Forget e-commerce. In today’s China, the smartest businesses are moving the digital revolution into the offline world as the boundaries between online and offline become increasingly blurred. The integration of information technology into our daily lives is allowing companies to apply advanced big data techniques to transform a range of industries previously considered relatively impervious to digital disruption. For businesses across nearly every sector, the key to future success now lies in three areas: data, smart systems and the sharing economy.
As Donald Trump signed the memorandum proposing the introduction of tariffs on $50 billion of Chinese imports on March 22, 2018, the president of the United States quipped, “This is the first of many.” He didn’t go back on his words. No one seems to be a winner, but the trade war goes on and the entire world is paying close attention. Although both sides express willingness to have talks, can the trade war be stopped? What’s the future for US-China relations?
Cities across China are making huge investments in order to transform themselves into world-class innovation hubs. So far, the Pearl River Delta Greater region, led by Shenzhen, Guangzhou and Hong Kong, is the most promising area. Connected by high-speed railways and land bridges, barriers between Hong Kong and mainland have been removed. With Hong Kong as the financial hub, Shenzhen as the innovation center and Guangzhou as the long-term trade harbor, China’s “Greater Bay Area” is taking shape. Will the regional integration create a new innovation engine that China urgently needs?
China’s once-mighty industrial heartland in the Northeast, or Dongbei, has fallen on hard times in recent years. Could the key to its revival lie in the American Rust Belt experience? As happened in the US Rust Belt, firms in Dongbei, almost all state-owned, started to struggle in the 1980s. They have been in decline ever since, leaving local governments with a cluster of problems, including heavy industry pollution and high debt levels, which would be instantly recognizable to policymakers in Gary, Indiana, or Pittsburgh, Pennsylvania. Now that its counterparts in the West have now largely transcended the phase, what can Dongbei learn from the American rust belt’s experience?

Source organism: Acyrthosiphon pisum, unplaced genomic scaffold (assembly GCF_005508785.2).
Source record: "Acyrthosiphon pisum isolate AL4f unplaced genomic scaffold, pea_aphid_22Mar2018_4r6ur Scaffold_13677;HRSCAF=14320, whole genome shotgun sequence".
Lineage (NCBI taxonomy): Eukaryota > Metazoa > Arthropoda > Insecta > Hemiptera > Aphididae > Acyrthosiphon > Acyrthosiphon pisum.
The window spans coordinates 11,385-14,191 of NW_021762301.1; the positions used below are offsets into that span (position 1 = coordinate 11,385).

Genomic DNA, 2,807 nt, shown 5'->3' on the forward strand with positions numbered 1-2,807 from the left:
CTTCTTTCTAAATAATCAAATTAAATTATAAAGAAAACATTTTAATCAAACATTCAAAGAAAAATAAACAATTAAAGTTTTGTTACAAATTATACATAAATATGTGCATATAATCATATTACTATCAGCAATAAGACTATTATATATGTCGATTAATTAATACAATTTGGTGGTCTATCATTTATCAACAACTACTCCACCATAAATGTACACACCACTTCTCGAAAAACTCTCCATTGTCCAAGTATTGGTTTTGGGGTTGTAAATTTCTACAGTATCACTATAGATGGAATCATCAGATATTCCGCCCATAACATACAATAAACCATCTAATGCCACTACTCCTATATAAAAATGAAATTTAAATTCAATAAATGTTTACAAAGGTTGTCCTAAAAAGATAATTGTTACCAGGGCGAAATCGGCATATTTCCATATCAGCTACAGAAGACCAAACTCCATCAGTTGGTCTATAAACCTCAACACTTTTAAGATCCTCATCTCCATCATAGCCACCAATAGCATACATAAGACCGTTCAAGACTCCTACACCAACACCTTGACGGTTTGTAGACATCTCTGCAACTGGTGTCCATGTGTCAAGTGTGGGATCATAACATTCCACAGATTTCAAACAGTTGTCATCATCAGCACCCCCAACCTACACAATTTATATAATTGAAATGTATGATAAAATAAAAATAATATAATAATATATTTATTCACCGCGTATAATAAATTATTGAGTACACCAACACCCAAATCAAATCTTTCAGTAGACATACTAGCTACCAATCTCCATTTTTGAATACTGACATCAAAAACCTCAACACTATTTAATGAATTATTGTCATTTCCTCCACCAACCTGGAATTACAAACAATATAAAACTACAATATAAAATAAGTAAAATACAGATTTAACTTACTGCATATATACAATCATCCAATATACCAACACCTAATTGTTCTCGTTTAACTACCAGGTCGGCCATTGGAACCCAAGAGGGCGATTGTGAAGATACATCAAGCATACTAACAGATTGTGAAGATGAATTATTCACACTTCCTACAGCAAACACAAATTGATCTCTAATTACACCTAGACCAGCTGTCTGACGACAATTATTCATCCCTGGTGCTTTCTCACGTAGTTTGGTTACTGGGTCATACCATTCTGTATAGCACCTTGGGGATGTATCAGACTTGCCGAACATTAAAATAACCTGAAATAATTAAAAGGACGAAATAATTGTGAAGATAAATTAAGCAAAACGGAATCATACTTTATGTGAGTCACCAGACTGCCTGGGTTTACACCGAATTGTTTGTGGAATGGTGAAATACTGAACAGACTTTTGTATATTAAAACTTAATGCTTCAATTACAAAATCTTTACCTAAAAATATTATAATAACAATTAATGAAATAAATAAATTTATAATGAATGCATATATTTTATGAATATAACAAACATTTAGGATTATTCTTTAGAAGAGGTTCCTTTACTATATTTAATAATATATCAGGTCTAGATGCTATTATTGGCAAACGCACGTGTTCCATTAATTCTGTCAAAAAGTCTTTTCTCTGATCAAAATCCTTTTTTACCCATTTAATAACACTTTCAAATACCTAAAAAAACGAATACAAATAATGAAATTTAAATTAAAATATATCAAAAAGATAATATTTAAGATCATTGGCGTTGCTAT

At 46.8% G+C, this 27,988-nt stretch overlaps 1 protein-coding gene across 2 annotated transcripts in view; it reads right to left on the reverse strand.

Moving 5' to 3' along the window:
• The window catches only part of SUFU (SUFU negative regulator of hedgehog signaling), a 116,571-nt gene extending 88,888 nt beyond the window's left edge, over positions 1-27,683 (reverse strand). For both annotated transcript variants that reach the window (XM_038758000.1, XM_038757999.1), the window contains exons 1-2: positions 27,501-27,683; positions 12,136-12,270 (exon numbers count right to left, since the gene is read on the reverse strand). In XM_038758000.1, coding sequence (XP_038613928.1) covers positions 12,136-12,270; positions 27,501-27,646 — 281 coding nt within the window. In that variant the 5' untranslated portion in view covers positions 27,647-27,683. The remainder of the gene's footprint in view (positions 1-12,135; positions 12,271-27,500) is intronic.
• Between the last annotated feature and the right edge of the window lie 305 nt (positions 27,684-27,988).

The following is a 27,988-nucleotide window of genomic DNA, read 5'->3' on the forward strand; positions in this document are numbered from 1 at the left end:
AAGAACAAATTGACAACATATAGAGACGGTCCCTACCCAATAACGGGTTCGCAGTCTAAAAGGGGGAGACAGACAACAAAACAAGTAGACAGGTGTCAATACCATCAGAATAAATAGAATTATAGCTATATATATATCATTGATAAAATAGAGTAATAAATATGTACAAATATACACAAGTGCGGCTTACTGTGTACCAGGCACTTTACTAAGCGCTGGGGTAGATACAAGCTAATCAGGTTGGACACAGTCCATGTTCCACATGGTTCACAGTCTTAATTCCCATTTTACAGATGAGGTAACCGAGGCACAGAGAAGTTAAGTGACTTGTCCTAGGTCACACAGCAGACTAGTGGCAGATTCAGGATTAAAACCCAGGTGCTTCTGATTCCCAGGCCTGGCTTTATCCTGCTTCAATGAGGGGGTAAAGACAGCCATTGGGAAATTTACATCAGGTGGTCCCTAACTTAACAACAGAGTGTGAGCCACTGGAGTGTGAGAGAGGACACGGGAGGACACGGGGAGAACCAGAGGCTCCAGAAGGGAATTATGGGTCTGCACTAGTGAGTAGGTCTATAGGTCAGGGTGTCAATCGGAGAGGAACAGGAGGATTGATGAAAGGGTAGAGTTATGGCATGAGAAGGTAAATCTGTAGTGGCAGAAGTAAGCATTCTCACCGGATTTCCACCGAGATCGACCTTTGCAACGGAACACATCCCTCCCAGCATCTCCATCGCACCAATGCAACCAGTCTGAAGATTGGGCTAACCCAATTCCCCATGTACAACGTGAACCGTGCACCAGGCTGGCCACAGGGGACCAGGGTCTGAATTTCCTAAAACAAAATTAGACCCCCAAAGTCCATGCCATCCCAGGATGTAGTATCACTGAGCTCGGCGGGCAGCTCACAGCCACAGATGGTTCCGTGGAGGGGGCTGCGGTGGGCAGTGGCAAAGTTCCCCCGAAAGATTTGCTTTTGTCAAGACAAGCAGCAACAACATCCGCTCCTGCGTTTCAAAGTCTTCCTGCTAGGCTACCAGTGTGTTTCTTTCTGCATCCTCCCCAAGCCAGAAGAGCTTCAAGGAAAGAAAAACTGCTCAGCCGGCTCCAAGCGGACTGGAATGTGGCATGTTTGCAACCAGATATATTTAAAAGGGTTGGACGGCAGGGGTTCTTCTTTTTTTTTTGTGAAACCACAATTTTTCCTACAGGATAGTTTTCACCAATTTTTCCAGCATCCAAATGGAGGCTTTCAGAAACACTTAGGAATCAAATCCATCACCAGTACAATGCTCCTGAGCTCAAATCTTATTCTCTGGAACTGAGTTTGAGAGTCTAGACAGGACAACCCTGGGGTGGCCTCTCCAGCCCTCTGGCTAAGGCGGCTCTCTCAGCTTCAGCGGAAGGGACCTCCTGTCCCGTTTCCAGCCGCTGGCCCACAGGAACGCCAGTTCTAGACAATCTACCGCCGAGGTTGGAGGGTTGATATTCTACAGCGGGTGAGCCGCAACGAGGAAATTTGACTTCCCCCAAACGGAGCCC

We all know that air pollution is bad for our health. But what is often overlooked is that high pollution levels also cause significant harm to our economic well being. Brian Viard, Associate Professor of Strategy and Economics at CKGSB, has been researching the economic effects of pollution for much of the past few years. His team has found persuasive evidence that the costs of air pollution are greater and more wide-ranging than most people realize. In this interview with CKGSB Knowledge, he explains how tackling the pollution crisis could actually make the Chinese economy more productive.
As the Chinese economy shifts from exports and investment toward domestic consumption, the country is counting on the middle class to drive consumption levels higher. A good reason to be optimistic is that the growing middle class club, with more millennials, is getting more comfortable with borrowing. Yet it is also a worrying phenomenon because the amount of consumer debt keeps climbing. Meanwhile, the red-hot property market has always been a heavy burden on Chinese households and has been getting even heavier in recent years. Will China’s middle class be derailed? Should we worry about the finances of Chinese middle class?
Economic changes and government policies are driving millions of China’s migrant workers away from the wealthy coastal regions back to the less developed western regions. The trend is a clear sign that a fundamental change to China’s economy is in progress, as a growth model that lifted more than half a billion people out of poverty starts to slow. From the early 1990s onwards, China’s double-digit GDP growth was fueled largely by the cheap labor provided by people leaving their farms in China’s poorer inland provinces to find work in the factories springing up along the coast. Now this has changed.
Imagine a city where commuters are chauffeured to work by self-driving cars and artificial intelligence systems control every power plant, traffic light and light bulb, making road accidents, power cuts and even traffic jams a thing of the past. Thanks to 5G, the latest protocol for mobile communications, this vision may be realized soon. The world’s leading telecoms companies are already testing the next generation of wireless internet and the first 5G services could be rolled out in 2019. China and the US are locked in a furious battle for control of this and the winner will gain a big economic advantage for years to come.
Decades of breakneck development in China have taken a terrible toll on the air, water, and soil. The good news is that the government has started a massive anti-pollution campaign, investing at least $477 billion in environmental protection and shutting down thousands of factories. While many are being driven out of business by the campaign, it’s also creating new opportunities for green technology companies and pushing manufacturing companies to upgrade. And although a government-led campaign, further clean-up efforts can be made by private companies as local governments search for clean solutions.
What makes Chinese consumers tick? That’s the question Chris Reitermann, CEO of Ogilvy China, has been puzzling over for the last two decades. Reitermann began his career at advertising giant Ogilvy & Mather in the 1990s, moving to Beijing in 2000 to set up the digital agency OgilvyInteractive. Since then, he has risen to head up the company’s entire operations in China. In this interview, he discusses the dramatic changes that have taken place in Chinese advertising during his time here, why China has much to learn from India on running a great campaign, and what the industry may look like by 2027.